Although born in New Zealand, Cecil Holmes (1921–94) is one of the most significant and ambitious filmmakers to work in Australia during the 1950s, ’60s and ’70s. A dedicated leftist, his work consistently demonstrated a humanist commitment to the socially disenfranchised, ranging from the underlying capitalist conditions that force decent citizens into bushranging and stealing to the social and economic conditions confronting Indigenous communities in contemporary Australia (the latter works often made in collaboration with his wife, anthropologist and activist Sandra Le Brun Holmes).
In the 1950s, Holmes briefly moved from his background in documentary to feature-film production, but all of his work shares a deep concern for social justice, place and the precarious fate of displaced and dispossessed peoples in the modern world. Although he is often regarded as a maverick director who struggled to make films, Holmes produced a wide range of challenging work for a variety of governmental, corporate and philanthropic organisations, as well as at the behest of such individuals as Australian leftist author, Frank Hardy.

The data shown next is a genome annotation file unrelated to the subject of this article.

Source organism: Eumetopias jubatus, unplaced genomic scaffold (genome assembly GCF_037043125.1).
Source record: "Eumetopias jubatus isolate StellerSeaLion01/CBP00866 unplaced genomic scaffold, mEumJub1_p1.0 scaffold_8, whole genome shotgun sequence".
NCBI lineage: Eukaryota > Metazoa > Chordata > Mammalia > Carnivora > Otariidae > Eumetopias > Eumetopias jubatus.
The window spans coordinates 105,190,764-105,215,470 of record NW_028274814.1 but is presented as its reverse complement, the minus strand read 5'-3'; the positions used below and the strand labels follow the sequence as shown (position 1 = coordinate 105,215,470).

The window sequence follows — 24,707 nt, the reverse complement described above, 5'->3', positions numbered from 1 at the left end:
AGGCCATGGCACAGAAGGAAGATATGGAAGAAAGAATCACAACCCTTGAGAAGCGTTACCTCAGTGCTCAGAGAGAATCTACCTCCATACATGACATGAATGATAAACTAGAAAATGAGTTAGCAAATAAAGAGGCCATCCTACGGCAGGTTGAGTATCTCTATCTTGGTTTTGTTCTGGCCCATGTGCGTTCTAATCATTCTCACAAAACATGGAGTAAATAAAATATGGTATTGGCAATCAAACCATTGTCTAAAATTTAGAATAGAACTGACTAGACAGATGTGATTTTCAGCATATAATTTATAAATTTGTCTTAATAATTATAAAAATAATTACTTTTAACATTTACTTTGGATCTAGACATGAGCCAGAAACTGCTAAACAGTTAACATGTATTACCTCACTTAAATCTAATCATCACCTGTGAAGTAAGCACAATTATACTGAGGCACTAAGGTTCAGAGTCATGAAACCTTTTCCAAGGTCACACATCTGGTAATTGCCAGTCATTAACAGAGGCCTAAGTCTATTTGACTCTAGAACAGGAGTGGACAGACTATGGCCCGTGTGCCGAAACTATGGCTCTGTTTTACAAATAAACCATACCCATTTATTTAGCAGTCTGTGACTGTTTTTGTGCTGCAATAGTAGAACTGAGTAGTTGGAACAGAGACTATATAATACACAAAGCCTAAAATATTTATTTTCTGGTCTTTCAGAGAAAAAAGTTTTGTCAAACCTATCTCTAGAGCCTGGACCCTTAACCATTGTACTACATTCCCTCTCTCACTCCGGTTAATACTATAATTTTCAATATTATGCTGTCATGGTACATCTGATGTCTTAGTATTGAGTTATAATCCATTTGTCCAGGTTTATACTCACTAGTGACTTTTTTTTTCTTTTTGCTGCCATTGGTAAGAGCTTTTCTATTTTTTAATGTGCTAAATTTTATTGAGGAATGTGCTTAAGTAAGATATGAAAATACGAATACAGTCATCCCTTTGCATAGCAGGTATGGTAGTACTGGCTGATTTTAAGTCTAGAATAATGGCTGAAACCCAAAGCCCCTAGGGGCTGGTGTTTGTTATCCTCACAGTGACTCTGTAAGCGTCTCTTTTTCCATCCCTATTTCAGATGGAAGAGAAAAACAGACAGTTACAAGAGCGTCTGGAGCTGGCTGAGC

Australia's longest-running film society, Melbourne Cinémathèque screens significant works of international cinema in the medium they were created, the way they would have originally screened.
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